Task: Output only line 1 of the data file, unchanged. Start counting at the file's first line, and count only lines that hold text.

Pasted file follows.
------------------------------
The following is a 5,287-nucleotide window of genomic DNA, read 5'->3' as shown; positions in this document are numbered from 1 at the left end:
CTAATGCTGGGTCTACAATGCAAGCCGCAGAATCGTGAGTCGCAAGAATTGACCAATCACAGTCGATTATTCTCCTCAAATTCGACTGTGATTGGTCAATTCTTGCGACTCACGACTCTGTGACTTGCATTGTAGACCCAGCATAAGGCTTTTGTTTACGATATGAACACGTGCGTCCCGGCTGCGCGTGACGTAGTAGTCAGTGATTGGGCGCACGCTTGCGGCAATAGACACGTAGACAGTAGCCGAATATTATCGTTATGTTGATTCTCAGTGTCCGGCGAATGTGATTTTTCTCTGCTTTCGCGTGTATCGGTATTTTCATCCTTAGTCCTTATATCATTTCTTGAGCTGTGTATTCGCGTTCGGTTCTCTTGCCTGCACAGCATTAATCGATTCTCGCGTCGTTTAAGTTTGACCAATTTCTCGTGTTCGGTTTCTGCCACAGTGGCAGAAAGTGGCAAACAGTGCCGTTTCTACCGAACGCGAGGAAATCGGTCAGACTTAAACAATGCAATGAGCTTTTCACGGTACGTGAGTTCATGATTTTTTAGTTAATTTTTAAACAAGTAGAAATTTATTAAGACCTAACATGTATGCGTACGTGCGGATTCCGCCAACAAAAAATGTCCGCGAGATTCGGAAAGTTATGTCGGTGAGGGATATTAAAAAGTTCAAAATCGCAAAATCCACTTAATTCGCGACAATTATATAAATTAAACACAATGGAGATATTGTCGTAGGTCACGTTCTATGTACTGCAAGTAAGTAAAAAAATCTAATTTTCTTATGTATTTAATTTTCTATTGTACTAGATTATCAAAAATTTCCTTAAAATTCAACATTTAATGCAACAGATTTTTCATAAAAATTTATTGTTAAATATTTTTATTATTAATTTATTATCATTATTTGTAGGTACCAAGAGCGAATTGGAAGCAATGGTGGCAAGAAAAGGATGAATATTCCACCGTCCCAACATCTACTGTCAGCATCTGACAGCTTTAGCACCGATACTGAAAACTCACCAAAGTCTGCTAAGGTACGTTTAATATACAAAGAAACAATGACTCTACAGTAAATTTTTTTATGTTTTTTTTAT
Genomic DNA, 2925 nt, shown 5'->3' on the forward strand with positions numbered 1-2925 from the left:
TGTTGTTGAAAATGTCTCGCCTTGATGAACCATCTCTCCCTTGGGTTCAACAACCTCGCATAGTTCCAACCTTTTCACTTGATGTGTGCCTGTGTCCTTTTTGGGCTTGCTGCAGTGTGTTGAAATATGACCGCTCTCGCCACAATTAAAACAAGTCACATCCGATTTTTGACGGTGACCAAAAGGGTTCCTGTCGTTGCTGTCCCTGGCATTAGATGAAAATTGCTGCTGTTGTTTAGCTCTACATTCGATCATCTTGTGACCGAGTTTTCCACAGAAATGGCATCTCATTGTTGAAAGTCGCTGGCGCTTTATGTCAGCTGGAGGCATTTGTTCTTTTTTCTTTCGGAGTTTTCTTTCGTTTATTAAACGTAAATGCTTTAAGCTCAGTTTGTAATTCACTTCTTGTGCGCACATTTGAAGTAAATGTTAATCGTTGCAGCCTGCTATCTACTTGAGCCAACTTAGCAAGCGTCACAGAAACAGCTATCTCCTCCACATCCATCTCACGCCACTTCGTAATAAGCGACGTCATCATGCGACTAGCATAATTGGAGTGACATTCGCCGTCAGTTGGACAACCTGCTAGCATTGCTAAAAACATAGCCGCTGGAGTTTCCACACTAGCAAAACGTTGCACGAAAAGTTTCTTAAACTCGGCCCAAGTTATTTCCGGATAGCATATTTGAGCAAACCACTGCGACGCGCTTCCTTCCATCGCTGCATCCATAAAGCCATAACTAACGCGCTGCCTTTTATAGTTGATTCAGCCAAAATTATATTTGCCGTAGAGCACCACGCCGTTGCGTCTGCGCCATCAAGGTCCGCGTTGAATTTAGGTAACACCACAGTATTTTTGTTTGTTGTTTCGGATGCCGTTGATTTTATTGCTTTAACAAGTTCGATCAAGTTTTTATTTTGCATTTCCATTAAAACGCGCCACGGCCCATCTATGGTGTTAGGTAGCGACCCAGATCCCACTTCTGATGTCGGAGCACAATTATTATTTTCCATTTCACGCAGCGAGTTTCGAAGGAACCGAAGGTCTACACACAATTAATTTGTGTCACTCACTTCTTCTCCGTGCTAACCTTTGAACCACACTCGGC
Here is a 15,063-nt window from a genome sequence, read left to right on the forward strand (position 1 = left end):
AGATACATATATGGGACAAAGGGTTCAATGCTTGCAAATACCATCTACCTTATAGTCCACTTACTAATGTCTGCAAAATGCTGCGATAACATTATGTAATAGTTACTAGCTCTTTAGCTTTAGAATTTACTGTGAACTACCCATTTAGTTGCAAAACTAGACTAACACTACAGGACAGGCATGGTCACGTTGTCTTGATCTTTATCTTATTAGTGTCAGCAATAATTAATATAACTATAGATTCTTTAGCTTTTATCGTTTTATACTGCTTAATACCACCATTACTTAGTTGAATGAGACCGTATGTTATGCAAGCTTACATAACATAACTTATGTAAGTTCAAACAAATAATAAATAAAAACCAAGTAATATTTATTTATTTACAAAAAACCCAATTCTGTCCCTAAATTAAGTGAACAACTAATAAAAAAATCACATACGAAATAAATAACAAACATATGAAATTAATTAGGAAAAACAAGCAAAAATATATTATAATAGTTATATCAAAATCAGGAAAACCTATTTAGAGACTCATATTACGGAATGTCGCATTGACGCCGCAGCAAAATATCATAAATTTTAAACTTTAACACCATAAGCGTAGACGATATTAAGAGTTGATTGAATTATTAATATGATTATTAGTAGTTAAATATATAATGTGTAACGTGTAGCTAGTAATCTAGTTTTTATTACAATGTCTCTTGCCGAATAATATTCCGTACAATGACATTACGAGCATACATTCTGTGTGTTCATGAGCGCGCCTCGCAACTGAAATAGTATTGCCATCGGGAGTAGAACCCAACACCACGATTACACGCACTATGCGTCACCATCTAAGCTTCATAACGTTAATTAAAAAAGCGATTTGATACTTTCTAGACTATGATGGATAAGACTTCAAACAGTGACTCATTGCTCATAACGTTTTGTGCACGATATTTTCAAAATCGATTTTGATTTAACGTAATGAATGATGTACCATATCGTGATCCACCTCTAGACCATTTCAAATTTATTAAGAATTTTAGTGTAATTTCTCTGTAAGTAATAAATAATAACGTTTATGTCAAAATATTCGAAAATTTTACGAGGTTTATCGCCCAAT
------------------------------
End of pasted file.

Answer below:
The following is a 5,287-nucleotide window of genomic DNA, read 5'->3' as shown; positions in this document are numbered from 1 at the left end: